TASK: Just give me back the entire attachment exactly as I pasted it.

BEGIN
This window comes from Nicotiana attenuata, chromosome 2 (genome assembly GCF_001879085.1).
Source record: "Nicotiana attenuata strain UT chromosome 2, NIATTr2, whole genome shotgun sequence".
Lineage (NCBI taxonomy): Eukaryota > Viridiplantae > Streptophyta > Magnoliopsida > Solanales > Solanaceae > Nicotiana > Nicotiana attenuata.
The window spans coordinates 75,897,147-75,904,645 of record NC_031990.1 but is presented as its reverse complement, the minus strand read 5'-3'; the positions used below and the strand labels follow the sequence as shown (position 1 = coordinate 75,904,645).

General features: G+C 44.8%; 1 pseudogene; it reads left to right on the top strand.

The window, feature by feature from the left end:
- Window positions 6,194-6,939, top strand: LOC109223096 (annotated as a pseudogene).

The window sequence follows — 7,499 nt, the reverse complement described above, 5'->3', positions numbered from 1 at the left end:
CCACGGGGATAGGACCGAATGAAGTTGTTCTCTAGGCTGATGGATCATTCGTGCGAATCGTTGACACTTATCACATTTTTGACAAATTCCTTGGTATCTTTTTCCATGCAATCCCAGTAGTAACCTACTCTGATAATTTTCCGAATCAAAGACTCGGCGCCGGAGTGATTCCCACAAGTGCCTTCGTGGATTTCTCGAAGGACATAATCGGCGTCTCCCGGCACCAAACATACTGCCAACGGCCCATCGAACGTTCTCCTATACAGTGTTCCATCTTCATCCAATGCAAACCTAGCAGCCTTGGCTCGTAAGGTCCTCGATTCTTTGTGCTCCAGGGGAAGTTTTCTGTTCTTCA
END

This window comes from Nicotiana attenuata, chromosome 2 (genome assembly GCF_001879085.1).
Source record: "Nicotiana attenuata strain UT chromosome 2, NIATTr2, whole genome shotgun sequence".
Lineage (NCBI taxonomy): Eukaryota > Viridiplantae > Streptophyta > Magnoliopsida > Solanales > Solanaceae > Nicotiana > Nicotiana attenuata.
The window spans coordinates 75,897,147-75,904,645 of record NC_031990.1 but is presented as its reverse complement, the minus strand read 5'-3'; the positions used below and the strand labels follow the sequence as shown (position 1 = coordinate 75,904,645).

General features: G+C 44.8%; 1 pseudogene; it reads left to right on the top strand.

The window, feature by feature from the left end:
- Window positions 6,194-6,939, top strand: LOC109223096 (annotated as a pseudogene).

The window sequence follows — 7,499 nt, the reverse complement described above, 5'->3', positions numbered from 1 at the left end:
CCACGGGGATAGGACCGAATGAAGTTGTTCTCTAGGCTGATGGATCATTCGTGCGAATCGTTGACACTTATCACATTTTTGACAAATTCCTTGGTATCTTTTTCCATGCAATCCCAGTAGTAACCTACTCTGATAATTTTCCGAATCAAAGACTCGGCGCCGGAGTGATTCCCACAAGTGCCTTCGTGGATTTCTCGAAGGACATAATCGGCGTCTCCCGGCACCAAACATACTGCCAACGGCCCATCGAACGTTCTCCTATACAGTGTTCCATCTTCATCCAATGCAAACCTAGCAGCCTTGGCTCGTAAGGTCCTCGATTCTTTGTGCTCCAGGGGAAGTTTTCTGTTCTTCA